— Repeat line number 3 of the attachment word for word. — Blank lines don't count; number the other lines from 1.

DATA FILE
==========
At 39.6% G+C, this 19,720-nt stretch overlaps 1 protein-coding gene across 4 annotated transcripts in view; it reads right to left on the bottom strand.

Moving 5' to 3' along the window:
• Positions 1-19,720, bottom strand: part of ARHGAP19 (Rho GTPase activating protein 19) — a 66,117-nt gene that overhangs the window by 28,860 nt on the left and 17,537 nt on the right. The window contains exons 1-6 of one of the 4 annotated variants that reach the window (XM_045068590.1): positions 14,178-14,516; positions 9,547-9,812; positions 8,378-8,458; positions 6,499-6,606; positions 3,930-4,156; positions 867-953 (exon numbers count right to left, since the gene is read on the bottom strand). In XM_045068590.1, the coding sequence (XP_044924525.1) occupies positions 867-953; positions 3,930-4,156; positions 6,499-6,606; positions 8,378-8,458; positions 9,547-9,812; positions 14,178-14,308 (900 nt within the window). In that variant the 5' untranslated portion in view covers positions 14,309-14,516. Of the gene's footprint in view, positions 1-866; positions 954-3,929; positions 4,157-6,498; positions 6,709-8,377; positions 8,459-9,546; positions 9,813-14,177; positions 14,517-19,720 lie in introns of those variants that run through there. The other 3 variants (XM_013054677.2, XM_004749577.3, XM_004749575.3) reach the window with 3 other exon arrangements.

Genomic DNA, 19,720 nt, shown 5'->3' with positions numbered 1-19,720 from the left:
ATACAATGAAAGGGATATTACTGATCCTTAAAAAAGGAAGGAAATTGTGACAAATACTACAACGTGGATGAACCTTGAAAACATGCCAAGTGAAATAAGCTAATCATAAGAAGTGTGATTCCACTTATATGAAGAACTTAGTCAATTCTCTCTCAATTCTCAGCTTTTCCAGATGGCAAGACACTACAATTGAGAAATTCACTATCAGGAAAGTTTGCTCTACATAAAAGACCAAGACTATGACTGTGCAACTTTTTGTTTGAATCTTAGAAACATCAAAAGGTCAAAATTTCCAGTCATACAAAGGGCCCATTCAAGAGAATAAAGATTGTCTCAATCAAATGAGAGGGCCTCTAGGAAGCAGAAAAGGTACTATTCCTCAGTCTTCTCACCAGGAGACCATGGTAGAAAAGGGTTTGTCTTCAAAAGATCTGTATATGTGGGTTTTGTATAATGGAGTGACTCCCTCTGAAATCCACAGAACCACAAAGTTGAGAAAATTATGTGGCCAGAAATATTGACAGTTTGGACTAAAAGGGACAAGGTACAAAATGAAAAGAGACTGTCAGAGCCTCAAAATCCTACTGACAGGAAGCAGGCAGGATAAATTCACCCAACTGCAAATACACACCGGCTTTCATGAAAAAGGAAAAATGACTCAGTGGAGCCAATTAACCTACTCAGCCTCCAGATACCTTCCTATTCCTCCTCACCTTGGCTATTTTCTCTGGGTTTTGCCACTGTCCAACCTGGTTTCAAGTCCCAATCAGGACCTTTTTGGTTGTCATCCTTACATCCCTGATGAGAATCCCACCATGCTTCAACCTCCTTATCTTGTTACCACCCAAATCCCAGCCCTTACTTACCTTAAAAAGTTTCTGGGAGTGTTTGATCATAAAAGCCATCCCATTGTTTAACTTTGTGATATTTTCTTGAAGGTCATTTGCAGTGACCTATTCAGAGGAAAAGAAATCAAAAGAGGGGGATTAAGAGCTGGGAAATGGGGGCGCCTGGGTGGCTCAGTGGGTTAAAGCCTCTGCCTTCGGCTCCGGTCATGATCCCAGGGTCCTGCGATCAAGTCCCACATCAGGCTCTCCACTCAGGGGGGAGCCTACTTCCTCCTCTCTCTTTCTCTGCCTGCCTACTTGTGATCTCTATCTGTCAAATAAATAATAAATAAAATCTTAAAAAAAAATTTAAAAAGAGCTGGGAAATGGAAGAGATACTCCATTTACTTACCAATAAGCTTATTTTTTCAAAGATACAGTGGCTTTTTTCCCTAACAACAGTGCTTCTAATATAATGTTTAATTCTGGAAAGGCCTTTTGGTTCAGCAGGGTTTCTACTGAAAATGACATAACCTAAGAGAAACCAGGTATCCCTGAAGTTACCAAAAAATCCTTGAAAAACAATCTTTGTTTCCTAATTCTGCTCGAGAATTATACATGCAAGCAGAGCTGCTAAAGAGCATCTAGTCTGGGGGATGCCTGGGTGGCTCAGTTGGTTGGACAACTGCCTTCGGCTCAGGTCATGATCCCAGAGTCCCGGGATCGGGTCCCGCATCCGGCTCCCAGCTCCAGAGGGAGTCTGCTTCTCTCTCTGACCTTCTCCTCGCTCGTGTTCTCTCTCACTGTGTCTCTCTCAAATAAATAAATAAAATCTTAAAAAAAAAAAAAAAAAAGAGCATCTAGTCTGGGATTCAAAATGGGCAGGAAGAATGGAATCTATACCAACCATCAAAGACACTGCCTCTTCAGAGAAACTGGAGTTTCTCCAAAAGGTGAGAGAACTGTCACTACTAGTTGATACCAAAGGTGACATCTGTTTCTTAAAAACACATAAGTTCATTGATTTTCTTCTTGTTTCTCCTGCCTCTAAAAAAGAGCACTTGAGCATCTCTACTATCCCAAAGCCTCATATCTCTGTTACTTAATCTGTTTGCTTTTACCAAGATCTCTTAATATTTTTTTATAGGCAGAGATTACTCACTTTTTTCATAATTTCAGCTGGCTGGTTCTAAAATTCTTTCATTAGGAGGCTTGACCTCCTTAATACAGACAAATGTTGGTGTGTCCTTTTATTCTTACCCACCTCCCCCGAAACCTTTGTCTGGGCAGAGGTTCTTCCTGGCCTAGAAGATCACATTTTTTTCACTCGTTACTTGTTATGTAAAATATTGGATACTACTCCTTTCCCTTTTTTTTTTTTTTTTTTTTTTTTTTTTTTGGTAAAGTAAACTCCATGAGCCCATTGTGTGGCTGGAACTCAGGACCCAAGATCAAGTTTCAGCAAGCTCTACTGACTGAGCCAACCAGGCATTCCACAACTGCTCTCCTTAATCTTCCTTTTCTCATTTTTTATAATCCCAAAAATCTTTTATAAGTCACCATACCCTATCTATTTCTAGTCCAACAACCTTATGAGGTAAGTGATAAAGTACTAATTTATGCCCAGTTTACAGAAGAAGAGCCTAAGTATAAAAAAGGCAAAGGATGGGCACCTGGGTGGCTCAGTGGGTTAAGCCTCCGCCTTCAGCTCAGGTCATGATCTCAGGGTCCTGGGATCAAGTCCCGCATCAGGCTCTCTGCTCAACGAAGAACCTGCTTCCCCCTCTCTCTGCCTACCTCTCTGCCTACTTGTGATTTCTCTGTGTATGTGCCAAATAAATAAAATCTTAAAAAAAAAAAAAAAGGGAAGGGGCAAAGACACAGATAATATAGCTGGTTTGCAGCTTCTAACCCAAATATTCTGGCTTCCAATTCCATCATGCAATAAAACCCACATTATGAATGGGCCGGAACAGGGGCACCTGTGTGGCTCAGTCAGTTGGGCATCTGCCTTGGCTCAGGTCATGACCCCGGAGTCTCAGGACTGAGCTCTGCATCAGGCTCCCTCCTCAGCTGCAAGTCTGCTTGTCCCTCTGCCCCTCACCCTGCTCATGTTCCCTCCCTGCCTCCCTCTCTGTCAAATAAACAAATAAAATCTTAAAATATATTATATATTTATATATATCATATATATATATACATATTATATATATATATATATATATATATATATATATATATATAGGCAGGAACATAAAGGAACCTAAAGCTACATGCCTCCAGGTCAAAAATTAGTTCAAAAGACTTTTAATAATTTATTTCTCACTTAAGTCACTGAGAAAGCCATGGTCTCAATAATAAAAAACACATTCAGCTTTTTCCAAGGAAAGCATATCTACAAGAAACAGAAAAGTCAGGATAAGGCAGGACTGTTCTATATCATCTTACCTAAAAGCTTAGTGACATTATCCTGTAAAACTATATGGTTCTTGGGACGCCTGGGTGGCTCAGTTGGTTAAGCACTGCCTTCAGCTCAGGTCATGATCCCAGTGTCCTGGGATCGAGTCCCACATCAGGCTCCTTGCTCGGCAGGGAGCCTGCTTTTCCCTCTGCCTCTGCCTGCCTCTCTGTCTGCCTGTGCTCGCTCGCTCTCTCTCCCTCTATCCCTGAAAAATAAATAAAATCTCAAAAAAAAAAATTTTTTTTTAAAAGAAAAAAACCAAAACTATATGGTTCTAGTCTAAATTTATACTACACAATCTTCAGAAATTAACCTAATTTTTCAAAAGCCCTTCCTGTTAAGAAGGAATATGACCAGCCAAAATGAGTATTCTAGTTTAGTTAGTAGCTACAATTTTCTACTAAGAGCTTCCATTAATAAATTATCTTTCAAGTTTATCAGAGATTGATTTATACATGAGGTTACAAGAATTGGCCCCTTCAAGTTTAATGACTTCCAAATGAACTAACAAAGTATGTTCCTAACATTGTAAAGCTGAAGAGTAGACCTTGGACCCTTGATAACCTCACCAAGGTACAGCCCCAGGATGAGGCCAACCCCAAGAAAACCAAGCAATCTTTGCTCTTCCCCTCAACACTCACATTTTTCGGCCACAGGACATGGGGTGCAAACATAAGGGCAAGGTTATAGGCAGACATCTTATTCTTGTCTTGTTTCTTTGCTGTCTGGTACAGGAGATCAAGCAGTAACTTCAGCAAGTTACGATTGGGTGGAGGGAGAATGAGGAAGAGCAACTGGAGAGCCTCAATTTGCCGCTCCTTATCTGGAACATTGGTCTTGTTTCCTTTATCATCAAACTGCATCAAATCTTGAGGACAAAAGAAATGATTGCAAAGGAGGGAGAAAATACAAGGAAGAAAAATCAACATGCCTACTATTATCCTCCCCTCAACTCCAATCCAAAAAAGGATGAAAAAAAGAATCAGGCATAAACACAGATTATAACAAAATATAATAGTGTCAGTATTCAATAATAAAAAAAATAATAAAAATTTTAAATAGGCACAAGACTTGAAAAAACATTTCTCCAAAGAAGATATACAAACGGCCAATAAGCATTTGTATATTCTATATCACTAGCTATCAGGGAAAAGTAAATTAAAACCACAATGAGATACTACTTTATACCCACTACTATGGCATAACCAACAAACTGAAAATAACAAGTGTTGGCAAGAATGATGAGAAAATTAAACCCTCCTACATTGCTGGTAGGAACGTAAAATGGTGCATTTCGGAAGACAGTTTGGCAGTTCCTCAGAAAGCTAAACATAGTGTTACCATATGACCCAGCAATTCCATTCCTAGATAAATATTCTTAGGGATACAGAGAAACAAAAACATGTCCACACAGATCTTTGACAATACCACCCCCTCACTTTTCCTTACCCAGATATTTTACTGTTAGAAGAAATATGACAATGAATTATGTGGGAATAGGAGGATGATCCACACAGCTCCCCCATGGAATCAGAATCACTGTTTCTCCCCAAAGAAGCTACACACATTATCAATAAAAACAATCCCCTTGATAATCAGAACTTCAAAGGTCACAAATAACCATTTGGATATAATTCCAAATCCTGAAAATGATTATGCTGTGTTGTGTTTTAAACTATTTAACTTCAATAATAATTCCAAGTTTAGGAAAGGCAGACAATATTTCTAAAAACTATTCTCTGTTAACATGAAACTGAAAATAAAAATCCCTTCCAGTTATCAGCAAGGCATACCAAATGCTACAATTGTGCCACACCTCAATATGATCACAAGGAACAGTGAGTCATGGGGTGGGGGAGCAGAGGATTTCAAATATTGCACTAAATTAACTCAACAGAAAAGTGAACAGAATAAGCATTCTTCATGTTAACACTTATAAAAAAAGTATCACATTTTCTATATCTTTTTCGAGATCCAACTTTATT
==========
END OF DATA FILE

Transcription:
• Positions 1-19,720, bottom strand: part of ARHGAP19 (Rho GTPase activating protein 19) — a 66,117-nt gene that overhangs the window by 28,860 nt on the left and 17,537 nt on the right. The window contains exons 1-6 of one of the 4 annotated variants that reach the window (XM_045068590.1): positions 14,178-14,516; positions 9,547-9,812; positions 8,378-8,458; positions 6,499-6,606; positions 3,930-4,156; positions 867-953 (exon numbers count right to left, since the gene is read on the bottom strand). In XM_045068590.1, the coding sequence (XP_044924525.1) occupies positions 867-953; positions 3,930-4,156; positions 6,499-6,606; positions 8,378-8,458; positions 9,547-9,812; positions 14,178-14,308 (900 nt within the window). In that variant the 5' untranslated portion in view covers positions 14,309-14,516. Of the gene's footprint in view, positions 1-866; positions 954-3,929; positions 4,157-6,498; positions 6,709-8,377; positions 8,459-9,546; positions 9,813-14,177; positions 14,517-19,720 lie in introns of those variants that run through there. The other 3 variants (XM_013054677.2, XM_004749577.3, XM_004749575.3) reach the window with 3 other exon arrangements.